Monitoring NGINX Gateway Fabric

Learn how to monitor your NGINX Gateway Fabric effectively. This guide provides easy steps for configuring monitoring settings and understanding key performance metrics.


NGINX Gateway Fabric metrics are displayed in Prometheus format, simplifying monitoring. You can track NGINX and controller-runtime metrics through a metrics server orchestrated by the controller-runtime package. These metrics are enabled by default and can be accessed on HTTP port 9113.

Security note for metrics
Metrics are served over HTTP by default. Enabling HTTPS will secure the metrics endpoint with a self-signed certificate. When using HTTPS, adjust the Prometheus Pod scrape settings by adding the insecure_skip_verify flag to handle the self-signed certificate. For further details, refer to the Prometheus documentation.

How to change the default metrics configuration

Configuring NGINX Gateway Fabric for monitoring is straightforward. You can change metric settings using Helm or Kubernetes manifests, depending on your setup.

Using Helm

If you’re setting up NGINX Gateway Fabric with Helm, you can adjust the metrics.* parameters to fit your needs. For detailed options and instructions, see the Helm README.

Using Kubernetes manifests

For setups using Kubernetes manifests, change the metrics configuration by editing the NGINX Gateway manifest.

Disabling metrics

If you need to disable metrics:

  1. Set the -metrics-disable command-line argument to true in the NGINX Gateway Fabric Pod’s configuration. Remove any other -metrics-* arguments.

  2. In the Pod template for NGINX Gateway Fabric, delete the metrics port entry from the container ports list:

    - name: metrics
      containerPort: 9113
  3. Also, remove the following annotations from the NGINX Gateway Fabric Pod template:

    annotations: "true" "9113"

Changing the default port

To change the default port for metrics:

  1. Update the -metrics-port command-line argument in the NGINX Gateway Fabric Pod’s configuration to your chosen port number.

  2. In the Pod template, change the metrics port entry to reflect the new port:

    - name: metrics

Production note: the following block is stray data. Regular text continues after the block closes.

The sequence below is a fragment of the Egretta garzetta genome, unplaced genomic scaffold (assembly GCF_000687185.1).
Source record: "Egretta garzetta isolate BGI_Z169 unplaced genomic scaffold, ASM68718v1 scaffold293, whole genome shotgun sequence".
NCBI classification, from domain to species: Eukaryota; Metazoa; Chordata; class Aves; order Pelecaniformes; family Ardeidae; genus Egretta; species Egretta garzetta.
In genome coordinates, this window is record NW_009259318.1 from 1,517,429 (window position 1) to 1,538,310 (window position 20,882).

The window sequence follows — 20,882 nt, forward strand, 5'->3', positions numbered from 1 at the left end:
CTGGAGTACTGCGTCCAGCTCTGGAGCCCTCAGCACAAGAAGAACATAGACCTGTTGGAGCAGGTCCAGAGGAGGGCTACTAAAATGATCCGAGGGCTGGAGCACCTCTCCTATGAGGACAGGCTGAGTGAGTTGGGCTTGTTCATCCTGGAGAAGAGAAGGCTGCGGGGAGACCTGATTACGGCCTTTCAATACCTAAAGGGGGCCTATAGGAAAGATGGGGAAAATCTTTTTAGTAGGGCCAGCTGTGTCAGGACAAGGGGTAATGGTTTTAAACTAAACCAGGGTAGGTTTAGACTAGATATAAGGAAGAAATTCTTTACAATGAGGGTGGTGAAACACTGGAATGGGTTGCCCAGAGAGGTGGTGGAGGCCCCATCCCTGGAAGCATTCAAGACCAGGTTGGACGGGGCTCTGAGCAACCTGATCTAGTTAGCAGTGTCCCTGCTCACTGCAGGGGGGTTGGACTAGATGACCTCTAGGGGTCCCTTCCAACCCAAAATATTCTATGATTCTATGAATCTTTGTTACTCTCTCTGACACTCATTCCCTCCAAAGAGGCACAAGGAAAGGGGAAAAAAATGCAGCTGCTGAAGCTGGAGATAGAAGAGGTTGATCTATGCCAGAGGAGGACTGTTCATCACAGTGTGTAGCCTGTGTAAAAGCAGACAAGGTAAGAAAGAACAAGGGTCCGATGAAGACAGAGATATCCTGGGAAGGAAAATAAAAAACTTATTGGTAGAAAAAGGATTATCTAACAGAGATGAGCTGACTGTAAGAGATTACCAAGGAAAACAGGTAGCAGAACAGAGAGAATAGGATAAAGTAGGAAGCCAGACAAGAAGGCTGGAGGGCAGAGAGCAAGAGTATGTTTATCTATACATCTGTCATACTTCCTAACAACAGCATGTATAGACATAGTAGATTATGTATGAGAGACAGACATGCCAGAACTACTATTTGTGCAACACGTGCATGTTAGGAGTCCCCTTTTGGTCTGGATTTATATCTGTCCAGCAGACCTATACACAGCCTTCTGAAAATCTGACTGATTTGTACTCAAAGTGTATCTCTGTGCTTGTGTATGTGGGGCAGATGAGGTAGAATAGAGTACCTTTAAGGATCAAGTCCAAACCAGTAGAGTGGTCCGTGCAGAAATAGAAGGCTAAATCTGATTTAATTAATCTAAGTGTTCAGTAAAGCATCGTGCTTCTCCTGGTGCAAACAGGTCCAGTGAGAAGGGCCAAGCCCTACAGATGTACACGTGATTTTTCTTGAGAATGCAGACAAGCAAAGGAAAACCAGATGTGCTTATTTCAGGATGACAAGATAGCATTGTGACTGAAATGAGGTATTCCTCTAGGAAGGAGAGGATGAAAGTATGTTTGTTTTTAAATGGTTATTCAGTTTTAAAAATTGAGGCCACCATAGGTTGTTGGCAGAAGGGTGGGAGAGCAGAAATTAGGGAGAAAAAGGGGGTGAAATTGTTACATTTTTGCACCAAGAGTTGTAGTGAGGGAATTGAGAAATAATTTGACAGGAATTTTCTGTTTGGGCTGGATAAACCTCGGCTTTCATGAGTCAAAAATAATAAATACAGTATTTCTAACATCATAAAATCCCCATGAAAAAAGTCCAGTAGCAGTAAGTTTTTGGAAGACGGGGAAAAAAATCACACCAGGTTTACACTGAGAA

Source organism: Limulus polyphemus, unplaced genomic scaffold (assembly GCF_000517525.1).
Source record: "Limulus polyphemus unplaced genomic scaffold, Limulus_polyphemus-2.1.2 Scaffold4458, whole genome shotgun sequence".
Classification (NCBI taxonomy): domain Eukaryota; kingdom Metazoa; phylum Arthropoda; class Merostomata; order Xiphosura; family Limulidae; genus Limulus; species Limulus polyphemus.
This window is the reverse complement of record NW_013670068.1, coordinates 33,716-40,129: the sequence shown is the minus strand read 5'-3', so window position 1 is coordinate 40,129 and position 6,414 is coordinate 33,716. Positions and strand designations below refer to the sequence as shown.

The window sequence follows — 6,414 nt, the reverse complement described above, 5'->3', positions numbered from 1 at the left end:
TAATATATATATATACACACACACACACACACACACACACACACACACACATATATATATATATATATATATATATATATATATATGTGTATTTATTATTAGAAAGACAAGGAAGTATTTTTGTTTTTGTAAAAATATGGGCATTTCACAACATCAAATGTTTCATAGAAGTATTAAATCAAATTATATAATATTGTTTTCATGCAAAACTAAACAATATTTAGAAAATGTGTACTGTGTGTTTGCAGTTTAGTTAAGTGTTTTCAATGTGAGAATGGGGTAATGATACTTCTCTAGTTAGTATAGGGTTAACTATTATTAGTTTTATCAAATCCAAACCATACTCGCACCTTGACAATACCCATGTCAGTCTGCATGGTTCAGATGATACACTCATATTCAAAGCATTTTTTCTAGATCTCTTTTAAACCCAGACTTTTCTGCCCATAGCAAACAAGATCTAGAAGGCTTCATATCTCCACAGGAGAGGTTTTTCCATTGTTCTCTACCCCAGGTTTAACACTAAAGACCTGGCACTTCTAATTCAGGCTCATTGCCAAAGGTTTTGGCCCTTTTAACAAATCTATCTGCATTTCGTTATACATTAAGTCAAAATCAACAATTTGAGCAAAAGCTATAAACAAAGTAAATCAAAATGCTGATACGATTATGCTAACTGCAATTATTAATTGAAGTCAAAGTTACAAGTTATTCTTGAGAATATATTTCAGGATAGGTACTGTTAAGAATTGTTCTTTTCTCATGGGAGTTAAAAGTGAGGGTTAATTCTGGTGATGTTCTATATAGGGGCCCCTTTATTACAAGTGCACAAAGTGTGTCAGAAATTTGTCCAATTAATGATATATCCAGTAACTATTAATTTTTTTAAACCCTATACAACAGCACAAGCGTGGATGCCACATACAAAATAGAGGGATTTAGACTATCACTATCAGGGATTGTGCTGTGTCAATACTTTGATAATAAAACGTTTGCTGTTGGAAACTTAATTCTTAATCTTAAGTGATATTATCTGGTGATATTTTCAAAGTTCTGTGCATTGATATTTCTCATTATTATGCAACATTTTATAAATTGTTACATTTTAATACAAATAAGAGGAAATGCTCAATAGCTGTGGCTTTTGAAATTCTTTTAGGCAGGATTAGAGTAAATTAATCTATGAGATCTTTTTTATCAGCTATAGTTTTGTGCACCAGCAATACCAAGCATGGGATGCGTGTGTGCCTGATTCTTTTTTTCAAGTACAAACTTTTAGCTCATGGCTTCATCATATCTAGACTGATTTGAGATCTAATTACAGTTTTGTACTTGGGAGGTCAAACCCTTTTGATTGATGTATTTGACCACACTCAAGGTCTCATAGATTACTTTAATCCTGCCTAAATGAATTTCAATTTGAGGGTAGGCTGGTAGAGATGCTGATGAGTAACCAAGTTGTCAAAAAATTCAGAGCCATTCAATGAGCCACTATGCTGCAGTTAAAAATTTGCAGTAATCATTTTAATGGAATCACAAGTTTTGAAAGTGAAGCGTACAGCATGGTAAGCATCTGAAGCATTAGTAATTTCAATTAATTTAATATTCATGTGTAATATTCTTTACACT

containerPort: <new-port>
  3. Modify the annotation in the Pod template to match the new port:

        <...> "<new-port>"

Enabling HTTPS for metrics

For enhanced security with HTTPS:

  1. Enable HTTPS security by setting the -metrics-secure-serving command-line argument to true in the NGINX Gateway Fabric Pod’s configuration.

  2. Add an HTTPS scheme annotation to the Pod template:

        <...> "https"

Available metrics in NGINX Gateway Fabric

NGINX Gateway Fabric provides a variety of metrics to assist in monitoring and analyzing performance. These metrics are categorized as follows:

NGINX metrics

NGINX metrics, essential for monitoring specific NGINX operations, include details like the total number of accepted client connections. For a complete list of available NGINX metrics, refer to the NGINX Prometheus Exporter developer docs.

These metrics use the nginx_gateway_fabric namespace and include the class label, indicating the NGINX Gateway class. For example, nginx_gateway_fabric_connections_accepted{class="nginx"}.

NGINX Gateway Fabric metrics

Metrics specific to the NGINX Gateway Fabric include:

  • nginx_reloads_total: Counts successful NGINX reloads.
  • nginx_reload_errors_total: Counts NGINX reload failures.
  • nginx_stale_config: Indicates if NGINX Gateway Fabric couldn’t update NGINX with the latest configuration, resulting in a stale version.
  • nginx_last_reload_milliseconds: Time in milliseconds for NGINX reloads.
  • event_batch_processing_milliseconds: Time in milliseconds to process batches of Kubernetes events.

All these metrics are under the nginx_gateway_fabric namespace and include a class label set to the Gateway class of NGINX Gateway Fabric. For example, nginx_gateway_fabric_nginx_reloads_total{class="nginx"}.

Controller-runtime metrics

Provided by the controller-runtime library, these metrics cover a range of aspects:

  • General resource usage like CPU and memory.
  • Go runtime metrics such as the number of Go routines, garbage collection duration, and Go version.
  • Controller-specific metrics, including reconciliation errors per controller, length of the reconcile queue, and reconciliation latency.